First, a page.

“I was going through this PTSD thing trying to recover from my deployment to Iraq. “My wife said when I returned from over there I was a different man than when I left. She filed for divorce.
“Because of my injuries my military career was over. I was discharged from the Army,” he said.
About the same time he and his wife divorced and Taylor ended up with custody of Joey and Katy who are 12 and eight. The trio lives in North Port.
Name: Daren Craig Taylor
D.O.B: 17 Jan. 1983
Hometown: Twin Falls, Idaho
Currently: North Port, Fla.
Entered Service: 15 Jan. 2003
Discharged: 10 Oct. 2007
Unit: Charlie Company, 12th Regiment, 1st Cavalry Division
Commendations: Army Commendation Meal (4 Awards), National Defense Service Medal, Global War on Terrorism Service Medal, Iraq Campaign Medal with Campaign Star, Army Service Ribbon, Good Conduct Medal (2 Awards).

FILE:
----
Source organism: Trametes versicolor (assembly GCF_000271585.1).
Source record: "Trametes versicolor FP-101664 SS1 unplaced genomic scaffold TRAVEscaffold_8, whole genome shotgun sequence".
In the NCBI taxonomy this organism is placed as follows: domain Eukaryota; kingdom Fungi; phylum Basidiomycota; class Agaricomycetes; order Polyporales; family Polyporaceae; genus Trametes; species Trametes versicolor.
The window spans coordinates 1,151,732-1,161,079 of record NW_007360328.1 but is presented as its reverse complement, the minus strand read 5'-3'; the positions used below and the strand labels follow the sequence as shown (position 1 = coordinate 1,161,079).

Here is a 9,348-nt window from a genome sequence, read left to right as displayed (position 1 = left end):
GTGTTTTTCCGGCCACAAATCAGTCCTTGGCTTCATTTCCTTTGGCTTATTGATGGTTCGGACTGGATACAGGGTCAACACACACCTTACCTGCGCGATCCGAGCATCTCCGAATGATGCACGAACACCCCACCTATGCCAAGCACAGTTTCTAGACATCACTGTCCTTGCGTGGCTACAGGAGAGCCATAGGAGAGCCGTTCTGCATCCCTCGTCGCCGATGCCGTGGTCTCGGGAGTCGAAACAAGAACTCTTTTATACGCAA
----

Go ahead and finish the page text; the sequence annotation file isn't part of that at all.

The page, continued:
This story was first published in the Charlotte Sun newspaper, Port Charlotte, Fla. on Monday, July 4, 2016 and is republished with permission.
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Hi Mr Moore, When I click on “Read more….” I get error message, “Page not found”. Someone needs to check this website. Dale GEDEON
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That would have to be the 12th Cavalry Regiment of the 1st Cavalry Division, either the 1st Battalion or 2nd Battalion of the 12th Cavalry Regiment. It is not noted to which Battalion this Company C was attached.
There is no ’12th Regiment’ in the Army per say. There is a 12th Infantry Regiment (two Battalions) with the 4th Infantry Division.
You know as well as any that the cell phone could have been an electronic trigger for an ied-our Lord Jesus has a purpose for your life and I sir rejoice for not only your service but for your compassion be joyful my friend and keep your focus on the CHRIST